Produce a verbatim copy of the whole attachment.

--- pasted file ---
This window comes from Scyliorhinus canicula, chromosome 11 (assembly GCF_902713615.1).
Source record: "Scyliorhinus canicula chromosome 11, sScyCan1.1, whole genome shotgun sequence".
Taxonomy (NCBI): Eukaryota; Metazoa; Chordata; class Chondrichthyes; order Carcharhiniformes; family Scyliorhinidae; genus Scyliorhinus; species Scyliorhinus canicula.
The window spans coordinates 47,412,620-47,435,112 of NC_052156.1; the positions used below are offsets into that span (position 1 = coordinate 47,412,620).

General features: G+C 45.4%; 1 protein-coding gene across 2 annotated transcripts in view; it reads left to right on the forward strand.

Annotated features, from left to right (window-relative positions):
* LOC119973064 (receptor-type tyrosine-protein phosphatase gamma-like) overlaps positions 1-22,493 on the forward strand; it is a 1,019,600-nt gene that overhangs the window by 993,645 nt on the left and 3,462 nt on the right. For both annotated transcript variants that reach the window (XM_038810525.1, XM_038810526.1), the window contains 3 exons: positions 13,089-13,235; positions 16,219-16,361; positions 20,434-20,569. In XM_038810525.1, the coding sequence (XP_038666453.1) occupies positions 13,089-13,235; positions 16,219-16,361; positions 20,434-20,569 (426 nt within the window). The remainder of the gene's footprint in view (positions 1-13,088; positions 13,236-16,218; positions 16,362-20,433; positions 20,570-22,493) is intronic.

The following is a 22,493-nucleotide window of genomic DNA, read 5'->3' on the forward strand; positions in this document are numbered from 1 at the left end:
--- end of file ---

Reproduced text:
This window comes from Scyliorhinus canicula, chromosome 11 (assembly GCF_902713615.1).
Source record: "Scyliorhinus canicula chromosome 11, sScyCan1.1, whole genome shotgun sequence".
Taxonomy (NCBI): Eukaryota; Metazoa; Chordata; class Chondrichthyes; order Carcharhiniformes; family Scyliorhinidae; genus Scyliorhinus; species Scyliorhinus canicula.
The window spans coordinates 47,412,620-47,435,112 of NC_052156.1; the positions used below are offsets into that span (position 1 = coordinate 47,412,620).

General features: G+C 45.4%; 1 protein-coding gene across 2 annotated transcripts in view; it reads left to right on the forward strand.

Annotated features, from left to right (window-relative positions):
* LOC119973064 (receptor-type tyrosine-protein phosphatase gamma-like) overlaps positions 1-22,493 on the forward strand; it is a 1,019,600-nt gene that overhangs the window by 993,645 nt on the left and 3,462 nt on the right. For both annotated transcript variants that reach the window (XM_038810525.1, XM_038810526.1), the window contains 3 exons: positions 13,089-13,235; positions 16,219-16,361; positions 20,434-20,569. In XM_038810525.1, the coding sequence (XP_038666453.1) occupies positions 13,089-13,235; positions 16,219-16,361; positions 20,434-20,569 (426 nt within the window). The remainder of the gene's footprint in view (positions 1-13,088; positions 13,236-16,218; positions 16,362-20,433; positions 20,570-22,493) is intronic.

The following is a 22,493-nucleotide window of genomic DNA, read 5'->3' on the forward strand; positions in this document are numbered from 1 at the left end: